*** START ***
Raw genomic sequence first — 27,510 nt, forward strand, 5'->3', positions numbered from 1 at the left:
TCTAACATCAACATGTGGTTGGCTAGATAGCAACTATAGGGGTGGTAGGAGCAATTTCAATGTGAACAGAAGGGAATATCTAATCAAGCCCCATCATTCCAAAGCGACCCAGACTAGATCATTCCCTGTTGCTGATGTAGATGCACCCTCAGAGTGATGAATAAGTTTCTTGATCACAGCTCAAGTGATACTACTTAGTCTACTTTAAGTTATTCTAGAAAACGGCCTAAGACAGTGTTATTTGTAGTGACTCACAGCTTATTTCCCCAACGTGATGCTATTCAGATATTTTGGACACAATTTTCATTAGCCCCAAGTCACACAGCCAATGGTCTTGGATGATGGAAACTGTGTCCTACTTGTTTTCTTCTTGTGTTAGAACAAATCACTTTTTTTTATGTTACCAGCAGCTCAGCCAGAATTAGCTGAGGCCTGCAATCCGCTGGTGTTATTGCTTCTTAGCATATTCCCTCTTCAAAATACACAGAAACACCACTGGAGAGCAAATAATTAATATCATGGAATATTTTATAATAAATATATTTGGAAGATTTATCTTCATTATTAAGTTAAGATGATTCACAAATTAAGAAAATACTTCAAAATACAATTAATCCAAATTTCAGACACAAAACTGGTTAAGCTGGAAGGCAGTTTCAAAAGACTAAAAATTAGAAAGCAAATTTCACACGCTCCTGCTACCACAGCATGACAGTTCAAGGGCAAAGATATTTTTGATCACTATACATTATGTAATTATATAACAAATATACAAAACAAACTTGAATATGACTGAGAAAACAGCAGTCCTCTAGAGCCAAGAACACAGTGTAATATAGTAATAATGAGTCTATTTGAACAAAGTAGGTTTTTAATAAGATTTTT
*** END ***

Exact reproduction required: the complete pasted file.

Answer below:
Raw genomic sequence first — 27,510 nt, forward strand, 5'->3', positions numbered from 1 at the left:
TCTAACATCAACATGTGGTTGGCTAGATAGCAACTATAGGGGTGGTAGGAGCAATTTCAATGTGAACAGAAGGGAATATCTAATCAAGCCCCATCATTCCAAAGCGACCCAGACTAGATCATTCCCTGTTGCTGATGTAGATGCACCCTCAGAGTGATGAATAAGTTTCTTGATCACAGCTCAAGTGATACTACTTAGTCTACTTTAAGTTATTCTAGAAAACGGCCTAAGACAGTGTTATTTGTAGTGACTCACAGCTTATTTCCCCAACGTGATGCTATTCAGATATTTTGGACACAATTTTCATTAGCCCCAAGTCACACAGCCAATGGTCTTGGATGATGGAAACTGTGTCCTACTTGTTTTCTTCTTGTGTTAGAACAAATCACTTTTTTTTATGTTACCAGCAGCTCAGCCAGAATTAGCTGAGGCCTGCAATCCGCTGGTGTTATTGCTTCTTAGCATATTCCCTCTTCAAAATACACAGAAACACCACTGGAGAGCAAATAATTAATATCATGGAATATTTTATAATAAATATATTTGGAAGATTTATCTTCATTATTAAGTTAAGATGATTCACAAATTAAGAAAATACTTCAAAATACAATTAATCCAAATTTCAGACACAAAACTGGTTAAGCTGGAAGGCAGTTTCAAAAGACTAAAAATTAGAAAGCAAATTTCACACGCTCCTGCTACCACAGCATGACAGTTCAAGGGCAAAGATATTTTTGATCACTATACATTATGTAATTATATAACAAATATACAAAACAAACTTGAATATGACTGAGAAAACAGCAGTCCTCTAGAGCCAAGAACACAGTGTAATATAGTAATAATGAGTCTATTTGAACAAAGTAGGTTTTTAATAAGATTTTT